Paul Thomas Anderson's "The Master" is set in a richly colored, Todd-AO widescreen-feeling America circa 1950, boldly ascending from the horrors of World War II without yet comprehending the trauma incurred. It's a sometimes squeaky-clean surface under which lurks the "animal" nature that the charismatic philosophical leader known as Master (played by Philip Seymour Hoffman) decries, especially in protégé Freddie Quell (Joaquin Phoenix), a troubled Navy veteran. Production designers Jack Fisk and David Crank agree that the key to bringing that era to life in a way that served the story was to keep it out of the museum.
BUSINESS
January 20, 2012 | By Tiffany Hsu, Los Angeles Times
Eastman Kodak Co.'s grand days as a vanguard American company, responsible for the millions of photos stuffed in family albums and shoe boxes across the country, seemed far away when the company finally filed for a long-expected bankruptcy. But although many knew that Chapter 11 restructuring was coming for the storied brand - long buckling under competitive and technological pressures and liquidity woes - the announcement still left many in a somber mood. "There's a romanticism that everybody feels with Kodak - it's like holding a blank canvas," said Damon Berger, co-founder of the Disrupt/Group production house in Hollywood.
CALIFORNIA | LOCAL
November 30, 2001 | STEVE LOPEZ
Jason Steinberg, a photojournalism student from Long Beach, was on the way to his Aunt Gail's house in Phoenix for Thanksgiving dinner. While waiting for a Southwest Airlines flight at LAX, Steinberg began taking photographs. "I'm doing a project for class about the aftermath of Sept. 11," says Steinberg, 26, who works as a customer representative at a hospital when he is not at Los Angeles Harbor Community College.
CALIFORNIA | LOCAL
December 15, 2009 | By Louis Sahagun
In October 2005, Dave McCoy's friends bought him a digital camera, hoping it would help the founder of the storied Mammoth Mountain ski resort stay active after selling the enterprise to a private investment firm. Instead, McCoy found a new calling. The elder statesman of the California ski industry has been, as he likes to say, "shootin' shots" ever since, exploring the world through zoom lenses with the same enthusiasm and dedication he used to transform the remote mountain into a ski resort that sold for $365 million.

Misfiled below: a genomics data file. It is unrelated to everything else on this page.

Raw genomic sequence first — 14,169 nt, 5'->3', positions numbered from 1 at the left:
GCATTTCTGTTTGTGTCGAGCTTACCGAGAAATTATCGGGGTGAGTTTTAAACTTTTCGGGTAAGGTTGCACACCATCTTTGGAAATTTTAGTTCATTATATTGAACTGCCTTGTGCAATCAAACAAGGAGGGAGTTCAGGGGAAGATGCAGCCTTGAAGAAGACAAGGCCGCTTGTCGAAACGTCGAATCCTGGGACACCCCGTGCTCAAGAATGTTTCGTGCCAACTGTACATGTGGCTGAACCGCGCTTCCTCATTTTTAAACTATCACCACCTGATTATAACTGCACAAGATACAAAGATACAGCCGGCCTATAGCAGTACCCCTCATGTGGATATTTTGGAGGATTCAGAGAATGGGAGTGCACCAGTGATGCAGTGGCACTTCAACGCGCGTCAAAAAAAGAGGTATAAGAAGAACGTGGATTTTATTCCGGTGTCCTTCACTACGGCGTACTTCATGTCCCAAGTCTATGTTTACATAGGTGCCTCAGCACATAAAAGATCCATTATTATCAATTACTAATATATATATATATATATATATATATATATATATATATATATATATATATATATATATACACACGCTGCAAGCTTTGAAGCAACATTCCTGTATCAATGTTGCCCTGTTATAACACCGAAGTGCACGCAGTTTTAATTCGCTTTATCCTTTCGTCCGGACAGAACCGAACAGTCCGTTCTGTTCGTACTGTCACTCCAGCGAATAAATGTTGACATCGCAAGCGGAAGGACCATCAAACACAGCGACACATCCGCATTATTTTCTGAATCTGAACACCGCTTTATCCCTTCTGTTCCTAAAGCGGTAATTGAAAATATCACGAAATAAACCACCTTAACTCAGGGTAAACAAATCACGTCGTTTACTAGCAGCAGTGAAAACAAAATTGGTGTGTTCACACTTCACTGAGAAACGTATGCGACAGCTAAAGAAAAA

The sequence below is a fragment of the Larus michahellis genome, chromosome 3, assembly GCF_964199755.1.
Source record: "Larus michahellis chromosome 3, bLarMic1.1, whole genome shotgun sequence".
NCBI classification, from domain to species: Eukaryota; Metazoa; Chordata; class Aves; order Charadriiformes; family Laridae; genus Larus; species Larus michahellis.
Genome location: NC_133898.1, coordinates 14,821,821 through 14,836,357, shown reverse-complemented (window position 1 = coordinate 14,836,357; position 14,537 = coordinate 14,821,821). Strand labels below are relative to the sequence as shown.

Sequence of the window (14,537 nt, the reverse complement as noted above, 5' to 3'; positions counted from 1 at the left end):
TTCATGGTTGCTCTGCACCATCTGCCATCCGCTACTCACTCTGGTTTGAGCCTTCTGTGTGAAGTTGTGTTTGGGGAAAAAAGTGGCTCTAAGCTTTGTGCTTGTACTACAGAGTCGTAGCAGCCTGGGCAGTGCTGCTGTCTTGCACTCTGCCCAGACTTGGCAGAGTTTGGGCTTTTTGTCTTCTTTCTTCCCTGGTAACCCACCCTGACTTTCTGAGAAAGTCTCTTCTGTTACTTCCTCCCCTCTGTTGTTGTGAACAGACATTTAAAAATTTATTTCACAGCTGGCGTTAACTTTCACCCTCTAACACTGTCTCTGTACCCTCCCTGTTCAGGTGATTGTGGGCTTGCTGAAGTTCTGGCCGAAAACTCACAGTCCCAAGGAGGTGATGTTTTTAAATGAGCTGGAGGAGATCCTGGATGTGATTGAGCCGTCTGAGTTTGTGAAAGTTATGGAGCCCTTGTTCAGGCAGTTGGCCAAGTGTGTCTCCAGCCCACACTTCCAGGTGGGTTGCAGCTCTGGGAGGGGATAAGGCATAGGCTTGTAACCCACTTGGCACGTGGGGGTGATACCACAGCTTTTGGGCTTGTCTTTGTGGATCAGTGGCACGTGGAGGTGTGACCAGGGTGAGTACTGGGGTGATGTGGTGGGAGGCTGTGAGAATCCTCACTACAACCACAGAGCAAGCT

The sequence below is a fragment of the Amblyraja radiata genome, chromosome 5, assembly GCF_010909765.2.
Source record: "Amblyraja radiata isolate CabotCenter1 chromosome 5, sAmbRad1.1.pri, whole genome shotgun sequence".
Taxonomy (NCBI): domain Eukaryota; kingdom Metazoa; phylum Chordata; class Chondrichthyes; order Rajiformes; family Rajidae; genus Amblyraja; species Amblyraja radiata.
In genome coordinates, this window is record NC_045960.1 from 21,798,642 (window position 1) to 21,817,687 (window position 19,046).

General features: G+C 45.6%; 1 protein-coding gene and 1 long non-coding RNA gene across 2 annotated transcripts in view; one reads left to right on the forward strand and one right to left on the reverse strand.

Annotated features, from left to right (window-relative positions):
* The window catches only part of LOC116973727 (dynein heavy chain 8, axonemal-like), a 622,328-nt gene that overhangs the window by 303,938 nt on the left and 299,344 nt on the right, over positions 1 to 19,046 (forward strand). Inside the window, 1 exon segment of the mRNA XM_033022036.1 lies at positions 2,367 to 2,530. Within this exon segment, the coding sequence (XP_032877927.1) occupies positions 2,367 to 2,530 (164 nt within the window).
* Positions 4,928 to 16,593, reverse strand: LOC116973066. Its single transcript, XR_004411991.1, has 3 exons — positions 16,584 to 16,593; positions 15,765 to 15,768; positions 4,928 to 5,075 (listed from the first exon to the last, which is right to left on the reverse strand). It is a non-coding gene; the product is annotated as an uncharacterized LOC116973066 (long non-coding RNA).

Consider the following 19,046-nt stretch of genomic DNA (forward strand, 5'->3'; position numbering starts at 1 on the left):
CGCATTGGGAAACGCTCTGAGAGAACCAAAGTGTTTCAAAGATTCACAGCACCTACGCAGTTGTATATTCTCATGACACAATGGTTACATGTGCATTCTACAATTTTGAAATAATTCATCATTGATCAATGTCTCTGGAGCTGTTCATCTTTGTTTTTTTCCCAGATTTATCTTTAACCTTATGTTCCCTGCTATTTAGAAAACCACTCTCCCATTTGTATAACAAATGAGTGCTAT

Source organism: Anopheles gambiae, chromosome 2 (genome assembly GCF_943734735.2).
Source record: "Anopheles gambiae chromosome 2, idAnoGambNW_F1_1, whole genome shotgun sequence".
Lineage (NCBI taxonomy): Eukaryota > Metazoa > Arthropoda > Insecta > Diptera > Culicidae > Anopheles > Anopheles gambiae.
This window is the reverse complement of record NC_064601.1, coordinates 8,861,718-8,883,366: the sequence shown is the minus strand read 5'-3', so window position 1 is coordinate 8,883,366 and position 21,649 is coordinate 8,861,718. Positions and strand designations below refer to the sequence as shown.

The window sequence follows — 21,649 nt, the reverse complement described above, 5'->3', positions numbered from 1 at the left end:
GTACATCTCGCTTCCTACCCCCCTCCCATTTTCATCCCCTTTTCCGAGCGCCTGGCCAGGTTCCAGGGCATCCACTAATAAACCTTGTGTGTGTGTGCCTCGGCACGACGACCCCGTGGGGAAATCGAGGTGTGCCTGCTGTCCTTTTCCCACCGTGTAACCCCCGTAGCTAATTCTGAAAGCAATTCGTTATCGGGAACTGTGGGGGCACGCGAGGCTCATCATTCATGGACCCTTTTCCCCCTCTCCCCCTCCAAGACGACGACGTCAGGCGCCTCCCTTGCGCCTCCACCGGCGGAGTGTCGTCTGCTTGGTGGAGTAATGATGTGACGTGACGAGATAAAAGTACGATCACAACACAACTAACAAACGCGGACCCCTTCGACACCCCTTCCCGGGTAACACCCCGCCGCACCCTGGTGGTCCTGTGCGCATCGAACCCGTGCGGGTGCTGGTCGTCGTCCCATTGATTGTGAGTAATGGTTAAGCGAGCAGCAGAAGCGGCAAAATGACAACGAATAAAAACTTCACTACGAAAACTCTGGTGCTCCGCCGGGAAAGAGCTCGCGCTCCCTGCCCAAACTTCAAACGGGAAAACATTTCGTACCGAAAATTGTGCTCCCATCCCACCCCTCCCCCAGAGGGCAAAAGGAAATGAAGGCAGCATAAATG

BUSINESS
December 4, 2011 | Michael Hiltzik
Like the passing of distinguished individuals, the passing of great corporations should prompt us to ponder the transience of earthly glory. So let's pay our respects to Eastman Kodak, which at this writing appears to be a shutter-click from extinction. Once ranked among the bluest of blue chips, Kodak shares sell today at close to $1. Kodak's chairman has been denying that the company is contemplating a bankruptcy filing with such vehemence that many believe Chapter 11 must lurk just around the corner.
ENTERTAINMENT
September 3, 2011 | By Mark Olsen, Special to the Los Angeles Times
Purporting to be edited from 84 hours of footage recently uploaded to the Internet — by whom, it is not stated — "Apollo 18" would have viewers believe that this is the true story of how NASA and the Department of Defense sent a secret final manned mission to the moon in 1974 after the lunar program had been officially shut down. What the astronauts found there has been kept under wraps ever since. In reality, "Apollo 18" is a faux found-footage thriller directed by Spanish filmmaker Gonzalo López-Gallego from a script by newcomer Brian Miller and produced by Russian filmmaker Timur Bekmambetov.
CALIFORNIA | LOCAL